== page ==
Do you stretch before and/or after working out? Some swear by stretching to recovery faster or to keep injuries a bay, but the latest research is adding more to the confusion to this age-old question. Some is stating that static stretching is not necessary, not even after working out, or that strength training may increase flexibility.
Take a quick look in the gym and you see people who before touching any dumbbell, lie down on the mat to stretch the muscles while holding the position in place for some seconds. Then you have one person doing walking lunges and arms rotations before jumping into the treadmill. But you also have the one who skips all. In this messy stretching debate, what do we need to know? Do we need to stretch? Can stretching do more harm than good?
Motion is lotion
If there is something where experts seem to agree is on the disadvantages of doing static stretch before starting any workout. Studies show that this type of stretching decreases maximal force production. This is because the contractile elements in the muscle and tendons should contract more rapidly and over an increased distance. Likewise, static stretching may affect the neurological system by decreasing the motor unit activation.
Pierre Barrieu, the strength and conditioning coach of the U.S Men’s National Soccer Team, explains, “When you start stretching muscle fibers, what lubricates them is heat which comes from the warm-up. Stretching muscles cold can do more damage than good.”
While stretching a cold muscle is counterproductive, it’s not true about dynamic stretching, a series of whole body moves done in a rhythmic fashion way to elongate the muscles.
In a study from Oregon State University, subjects were asked to do a light 5 minute warm-up on the treadmill, followed by one of the stretch types: static, dynamic or no stretch at all. Then, they needed to perform some jump moves. As expected, the study concludes that participants who did a general warm-up followed by a dynamic stretch did better in jump height, sprint speed and agility.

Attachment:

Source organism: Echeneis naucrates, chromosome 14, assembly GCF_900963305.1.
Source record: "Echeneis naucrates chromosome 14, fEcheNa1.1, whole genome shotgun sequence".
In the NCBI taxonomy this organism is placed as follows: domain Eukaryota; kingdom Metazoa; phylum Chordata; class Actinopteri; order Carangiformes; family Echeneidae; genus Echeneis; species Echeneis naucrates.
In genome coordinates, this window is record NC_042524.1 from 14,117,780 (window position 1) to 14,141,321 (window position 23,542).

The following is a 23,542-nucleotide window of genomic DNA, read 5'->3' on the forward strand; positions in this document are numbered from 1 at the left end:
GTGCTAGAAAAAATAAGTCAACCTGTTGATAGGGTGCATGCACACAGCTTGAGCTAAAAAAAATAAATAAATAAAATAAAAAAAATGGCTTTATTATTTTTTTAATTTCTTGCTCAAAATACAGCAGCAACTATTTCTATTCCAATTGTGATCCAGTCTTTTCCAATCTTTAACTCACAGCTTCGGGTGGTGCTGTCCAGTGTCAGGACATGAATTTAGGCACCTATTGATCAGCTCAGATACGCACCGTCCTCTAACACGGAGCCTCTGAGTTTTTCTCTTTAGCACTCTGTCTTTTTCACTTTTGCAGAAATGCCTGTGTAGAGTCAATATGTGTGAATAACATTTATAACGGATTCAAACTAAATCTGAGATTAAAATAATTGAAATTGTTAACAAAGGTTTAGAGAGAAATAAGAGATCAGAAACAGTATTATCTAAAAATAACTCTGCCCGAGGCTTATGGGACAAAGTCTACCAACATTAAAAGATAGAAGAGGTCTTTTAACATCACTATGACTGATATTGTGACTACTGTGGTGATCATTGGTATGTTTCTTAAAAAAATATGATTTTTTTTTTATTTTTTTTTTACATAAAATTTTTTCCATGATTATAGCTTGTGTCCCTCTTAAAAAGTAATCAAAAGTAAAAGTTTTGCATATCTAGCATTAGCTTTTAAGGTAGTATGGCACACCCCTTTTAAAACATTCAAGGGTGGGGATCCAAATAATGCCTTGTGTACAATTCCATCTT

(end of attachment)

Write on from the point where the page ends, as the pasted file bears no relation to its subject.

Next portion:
To Aaron Mattes, author of the book Active Isolated Stretching: The Mattes Method, dynamic stretching can be considered a warm-up when well performed. “This form of stretching is what gets your blood pumping right from the get-go,” he writes.
Static distress the mind
After stretching the truth about the debate of static versus dynamic stretching, the question is does static stretching have any place in our workout routine?
Still athletes and fitness aficionados swear by the benefits of performing static stretching to expedite the recovery process and to avoid injuries. Barrieu sustains that there is no proof that this statement is true, saying, “It has been proven in some cases that it helps some players mentally recover.”
However, a recent study published in the Medicine & Science in Sports & Exercise Journal shows that static stretch training done after working out is effective in reducing exercise-induced muscle damage and that flexible muscles are less susceptible to the damage.
The static stretching debate is far from over; at least whether or not it helps to heal faster or to get better range of motion. One more thing to add to the mix is that another study concludes that short-term strength training increases flexibility even without the inclusion of additional stretching in the program.
The bottom line:
a) Do a light-warm up followed by dynamic stretching. Preferably, exercises that mimics the moves that you will do in your routine or sports.
b) Leave the static stretch at the end of the workout either because you want to accelerate the muscle recovery (still to be totally acceptable by the experts) or to accelerate your “mental recovery.”
c) If keeping your flexibility is your worry or if you can barely squeeze a 20-minute workout in your exercise program – to add some more, lift weights then. Just check that you lift the weights throughout the full range of motion.
Four easy moves
I personally, believe in all above. Particularly, love to perform these four static stretching moves after running or after tough leg workout. It helps to cool off my body and my mind.
Perform each exercise for 30 seconds to the point of where you feel a mild discomfort but do not push any further. It should not be painful.
Regardless that this is a static stretching routine, try to perform the exercises in a rhythmic way, one after another while experiencing some relaxation not just in the muscle but in the overall body
Breath rhythmically. When you stretch, you should never hold your breath.
(Photo credit: Andrew Meade Photography, Inc.; clothing by Lululemon Athletica)
Stretch no. 1: This really works the hip flexor muscles.
Stretch no. 2: This is great for the hamstrings and adductor muscles. Change you position slightly as pictured.
Stretch no. 3 works the piriformis, gluteal muscles, lateral and posterior part of the hip muscles
Stretch no. 4 works the back. You should stretch the back every time you do a leg workout. This is because usually the moves for the legs such as dead lifts, squats and some others put some pressure in the spine muscles.